by Glyn Roberts, FUW president

As Y Tir goes to print, I face the impossible task of writing a column with no knowledge of what might have happened in terms of Brexit by the time copies arrive with members ‐and to make matters worse, as I write, the situation is changing on an hourly basis.

That said, there is plenty of inspiration for thoughts about how we have got to the appalling situation faced by businesses and our democracy in recent months, including, perhaps surprisingly, from Jacob Rees‐Mogg ‐ a politician whose views on Brexit are more or less the opposite to those of the FUW.

Last week, Rees‐Mogg admitted “…perhaps the thought processes that people like me hadn’t gone through before is the thought that Brexit is a process rather than an event.”

In other words, it has taken 3 3 months and a national crisis for the Chairman of the European Research Group ‐which has had a huge influence over Theresa May’s Brexit strategy ‐ to reach a conclusion reached and published by the FUW the day after the EU Referendum.

Those 3 3 months should also have brought home some clear messages to the farming industry: In the 4 6 years since we first joined what is now the EU, we have learned that Brussels has an appetite for needless rules and regulations, that the Common Agricultural Policy has no end of flaws, and that there are those who want to create a federal Europe which undermines sovereignty ‐ not to mention a host of other serious faults.

By comparison, it took just months for administrations in the UK to propose the abolition of agricultural support and increases in farm bureaucracy and restrictions to levels far higher than those applied by the EU.

And for those who hope that losingdirect farm payments and paying the
extra costs of dealing with additional bureaucracy and restrictions would be made up for by better prices on a home market protected from imports, the import tariff rates published on March 1 3 by the UK Government are a further reality check: Food imported to the UK from anywhere in the world under a no‐deal scenario would attract zero tariffs or rates which are generally a fraction of those which we would have to pay to export to the EU.

The one clear exception is the tariff rates which would apply for sheepmeat ‐ including lamb ‐ which are set at the same rate as those for the EU ‐ ranging from 2 8 per cent for frozen chines to 7 6 per cent for chilled carcasses. This is a welcome move, but in reality a hollow victory for agriculture, since the UK has already agreed to take 5 0 per cent of New Zealand’s current EU import quota for lamb, while it does not address the real problem which is that 3 0 ‐4 0 per cent of the lamb we rely on exporting to the EU will face these tariffs, thereby slashing its value. A breakdown of the no‐deal tariff rates can be seen on pages 2 and 3 .

Bizarrely, the UK Government has said that tariffs would be zero for products crossing the land border from the Republic of Ireland to Northern Ireland, something which the FUW, Irish EU Commissioner Phil Hogan and others have suggested is likely to be illegal under WTO rules. Illegal or not, if this was to happen it would likely open a one‐way valve for food to come into the UK from anywhere in the EU or from any of its trade partners via the Republic, while Welsh farmers would still face the crippling tariffs which must be applied to all exports to the EU from outside the Single Market.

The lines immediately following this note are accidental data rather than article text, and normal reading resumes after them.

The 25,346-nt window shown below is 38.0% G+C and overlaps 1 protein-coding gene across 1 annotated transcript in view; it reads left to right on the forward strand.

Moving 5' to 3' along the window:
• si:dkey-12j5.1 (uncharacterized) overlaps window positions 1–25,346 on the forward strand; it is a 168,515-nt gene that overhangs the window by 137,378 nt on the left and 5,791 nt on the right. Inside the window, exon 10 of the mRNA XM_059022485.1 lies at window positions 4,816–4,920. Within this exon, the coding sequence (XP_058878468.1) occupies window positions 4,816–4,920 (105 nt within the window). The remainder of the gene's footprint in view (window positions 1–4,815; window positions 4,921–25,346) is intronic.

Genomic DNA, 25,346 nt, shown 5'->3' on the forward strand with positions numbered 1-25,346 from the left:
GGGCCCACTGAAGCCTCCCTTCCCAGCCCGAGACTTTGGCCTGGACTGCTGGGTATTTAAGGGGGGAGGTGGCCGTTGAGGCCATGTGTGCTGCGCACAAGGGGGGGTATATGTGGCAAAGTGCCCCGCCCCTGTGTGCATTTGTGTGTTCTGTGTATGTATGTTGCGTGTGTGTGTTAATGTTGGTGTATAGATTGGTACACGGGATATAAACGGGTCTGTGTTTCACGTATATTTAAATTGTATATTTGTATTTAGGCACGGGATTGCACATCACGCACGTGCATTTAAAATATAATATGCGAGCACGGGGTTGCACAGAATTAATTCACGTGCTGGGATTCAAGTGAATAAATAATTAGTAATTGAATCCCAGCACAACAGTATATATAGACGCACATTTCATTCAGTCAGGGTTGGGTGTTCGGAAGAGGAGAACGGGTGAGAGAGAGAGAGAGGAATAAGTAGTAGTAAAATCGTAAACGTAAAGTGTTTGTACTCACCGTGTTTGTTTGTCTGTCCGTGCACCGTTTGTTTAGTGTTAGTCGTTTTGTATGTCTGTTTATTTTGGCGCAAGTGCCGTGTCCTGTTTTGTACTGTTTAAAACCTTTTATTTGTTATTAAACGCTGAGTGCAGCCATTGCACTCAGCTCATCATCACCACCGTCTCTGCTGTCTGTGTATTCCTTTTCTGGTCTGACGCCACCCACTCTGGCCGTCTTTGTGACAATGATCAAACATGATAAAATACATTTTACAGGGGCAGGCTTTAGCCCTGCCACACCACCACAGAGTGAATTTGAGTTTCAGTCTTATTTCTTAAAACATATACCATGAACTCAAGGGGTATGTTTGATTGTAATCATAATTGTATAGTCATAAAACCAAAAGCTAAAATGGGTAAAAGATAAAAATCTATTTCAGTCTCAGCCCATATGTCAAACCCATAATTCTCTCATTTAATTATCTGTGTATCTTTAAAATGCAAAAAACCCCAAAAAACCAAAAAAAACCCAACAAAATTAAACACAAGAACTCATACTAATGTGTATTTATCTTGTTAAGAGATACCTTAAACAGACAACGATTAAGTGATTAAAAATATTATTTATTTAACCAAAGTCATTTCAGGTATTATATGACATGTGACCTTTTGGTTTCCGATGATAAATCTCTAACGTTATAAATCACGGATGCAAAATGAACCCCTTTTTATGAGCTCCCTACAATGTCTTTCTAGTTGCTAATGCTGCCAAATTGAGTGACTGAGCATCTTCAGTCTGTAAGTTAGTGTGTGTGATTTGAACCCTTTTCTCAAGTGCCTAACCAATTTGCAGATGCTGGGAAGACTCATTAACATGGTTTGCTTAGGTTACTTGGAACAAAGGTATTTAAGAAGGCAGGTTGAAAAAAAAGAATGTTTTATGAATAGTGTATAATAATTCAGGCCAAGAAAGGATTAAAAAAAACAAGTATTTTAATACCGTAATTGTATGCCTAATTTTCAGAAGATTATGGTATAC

Such concerns and the national crisis that has played out in Parliament over recent weeks have led to increased calls for a second referendum, including from some farmers.

The FUW does not currently support such a prospect, the issue having been voted on a number of times over the past year by the union’s Council. However, it is notable that the UK Government’s arguments against holding a second referendum vote did not seem to apply when they wanted to bring their own EU Transition Deal to the House of Commons for a second or third vote (by the time you read this, they may even have had a fourth vote).

Having already quoted Jacob Rees‐Mogg, it’s worth going the whole hog and quoting Nigel Farage, who said in May 2016, a month before the EU Referendum, “In a 5 2 ‐4 8 referendum this would be unfinished business by a long way”, indicating there could have been unstoppable demand for a re‐run of the EU referendum if the Remain campaign had won by a narrow margin on June 2 3 .

Perhaps what’s good for the goose should be good for the gander, but at this point the FUW’s position remains clear: If the UK is to leave the EU we should remain in the customs union and single market in order to minimise economic damage, and Article 5 0 should be revoked to allow time for this to take place in an orderly manner and without having to negotiate a limited extension with the other 2 7 Member States.

When I told Theresa May eight months ago that an extension to the Article 5 0 period was needed to ensure an orderly Brexit, she was dismissive of the proposal. On March 2 0 she wrote to the EU requesting just such a delay. On that same day I wrote to her making it clear that preparations should be made for holding EU Parliamentary elections in May, and that failure to do this is likely to put the UK in a corner that is not in our nations’ interest.

Depending on how MPs have voted, by the time you read this such preparations may be underway. Perhaps we may also be preparing for a UK election, or even another referendum. In all these circumstances, revoking Article 5 0 would guarantee control over the process and necessary time for whatever steps need to be taken next.

Conversely, it may be that the UK Government’s reckless approach and unrealistic timetable mean we are destined for a no‐deal Brexit, with all its catastrophic implications.

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